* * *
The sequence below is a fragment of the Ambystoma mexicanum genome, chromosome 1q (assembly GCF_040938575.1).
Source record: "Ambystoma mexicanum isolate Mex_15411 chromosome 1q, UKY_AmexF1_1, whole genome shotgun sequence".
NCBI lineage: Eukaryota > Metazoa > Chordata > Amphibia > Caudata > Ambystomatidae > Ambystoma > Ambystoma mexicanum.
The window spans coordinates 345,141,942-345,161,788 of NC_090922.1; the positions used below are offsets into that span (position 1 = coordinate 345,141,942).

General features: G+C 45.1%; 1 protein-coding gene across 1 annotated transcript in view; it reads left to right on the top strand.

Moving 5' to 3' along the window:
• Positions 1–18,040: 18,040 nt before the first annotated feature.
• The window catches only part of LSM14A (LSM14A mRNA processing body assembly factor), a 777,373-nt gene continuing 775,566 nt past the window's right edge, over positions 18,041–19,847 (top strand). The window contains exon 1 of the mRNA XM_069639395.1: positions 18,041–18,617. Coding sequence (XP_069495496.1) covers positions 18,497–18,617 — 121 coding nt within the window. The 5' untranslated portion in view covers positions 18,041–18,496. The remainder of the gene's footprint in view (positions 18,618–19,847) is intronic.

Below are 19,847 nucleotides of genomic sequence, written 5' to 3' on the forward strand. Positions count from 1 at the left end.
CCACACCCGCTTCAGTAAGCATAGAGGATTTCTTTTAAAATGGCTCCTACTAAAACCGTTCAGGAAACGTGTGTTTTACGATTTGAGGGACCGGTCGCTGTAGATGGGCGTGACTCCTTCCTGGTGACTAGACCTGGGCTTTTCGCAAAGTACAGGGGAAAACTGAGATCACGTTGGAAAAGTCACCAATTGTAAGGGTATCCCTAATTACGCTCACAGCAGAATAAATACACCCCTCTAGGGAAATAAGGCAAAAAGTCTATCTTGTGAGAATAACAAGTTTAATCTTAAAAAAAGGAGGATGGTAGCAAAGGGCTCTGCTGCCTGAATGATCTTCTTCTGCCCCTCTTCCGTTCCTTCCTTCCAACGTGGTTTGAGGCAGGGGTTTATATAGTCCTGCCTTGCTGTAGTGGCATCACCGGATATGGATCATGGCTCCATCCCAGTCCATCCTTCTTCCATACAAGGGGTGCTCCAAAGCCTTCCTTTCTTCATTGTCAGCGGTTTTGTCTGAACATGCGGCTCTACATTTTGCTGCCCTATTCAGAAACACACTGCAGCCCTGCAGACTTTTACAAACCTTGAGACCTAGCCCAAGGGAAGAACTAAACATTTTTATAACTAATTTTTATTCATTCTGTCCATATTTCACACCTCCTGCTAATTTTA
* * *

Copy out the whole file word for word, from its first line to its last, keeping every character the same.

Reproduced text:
The sequence below is a fragment of the Ambystoma mexicanum genome, chromosome 1q (assembly GCF_040938575.1).
Source record: "Ambystoma mexicanum isolate Mex_15411 chromosome 1q, UKY_AmexF1_1, whole genome shotgun sequence".
NCBI lineage: Eukaryota > Metazoa > Chordata > Amphibia > Caudata > Ambystomatidae > Ambystoma > Ambystoma mexicanum.
The window spans coordinates 345,141,942-345,161,788 of NC_090922.1; the positions used below are offsets into that span (position 1 = coordinate 345,141,942).

General features: G+C 45.1%; 1 protein-coding gene across 1 annotated transcript in view; it reads left to right on the top strand.

Moving 5' to 3' along the window:
• Positions 1–18,040: 18,040 nt before the first annotated feature.
• The window catches only part of LSM14A (LSM14A mRNA processing body assembly factor), a 777,373-nt gene continuing 775,566 nt past the window's right edge, over positions 18,041–19,847 (top strand). The window contains exon 1 of the mRNA XM_069639395.1: positions 18,041–18,617. Coding sequence (XP_069495496.1) covers positions 18,497–18,617 — 121 coding nt within the window. The 5' untranslated portion in view covers positions 18,041–18,496. The remainder of the gene's footprint in view (positions 18,618–19,847) is intronic.

Below are 19,847 nucleotides of genomic sequence, written 5' to 3' on the forward strand. Positions count from 1 at the left end.
CCACACCCGCTTCAGTAAGCATAGAGGATTTCTTTTAAAATGGCTCCTACTAAAACCGTTCAGGAAACGTGTGTTTTACGATTTGAGGGACCGGTCGCTGTAGATGGGCGTGACTCCTTCCTGGTGACTAGACCTGGGCTTTTCGCAAAGTACAGGGGAAAACTGAGATCACGTTGGAAAAGTCACCAATTGTAAGGGTATCCCTAATTACGCTCACAGCAGAATAAATACACCCCTCTAGGGAAATAAGGCAAAAAGTCTATCTTGTGAGAATAACAAGTTTAATCTTAAAAAAAGGAGGATGGTAGCAAAGGGCTCTGCTGCCTGAATGATCTTCTTCTGCCCCTCTTCCGTTCCTTCCTTCCAACGTGGTTTGAGGCAGGGGTTTATATAGTCCTGCCTTGCTGTAGTGGCATCACCGGATATGGATCATGGCTCCATCCCAGTCCATCCTTCTTCCATACAAGGGGTGCTCCAAAGCCTTCCTTTCTTCATTGTCAGCGGTTTTGTCTGAACATGCGGCTCTACATTTTGCTGCCCTATTCAGAAACACACTGCAGCCCTGCAGACTTTTACAAACCTTGAGACCTAGCCCAAGGGAAGAACTAAACATTTTTATAACTAATTTTTATTCATTCTGTCCATATTTCACACCTCCTGCTAATTTTA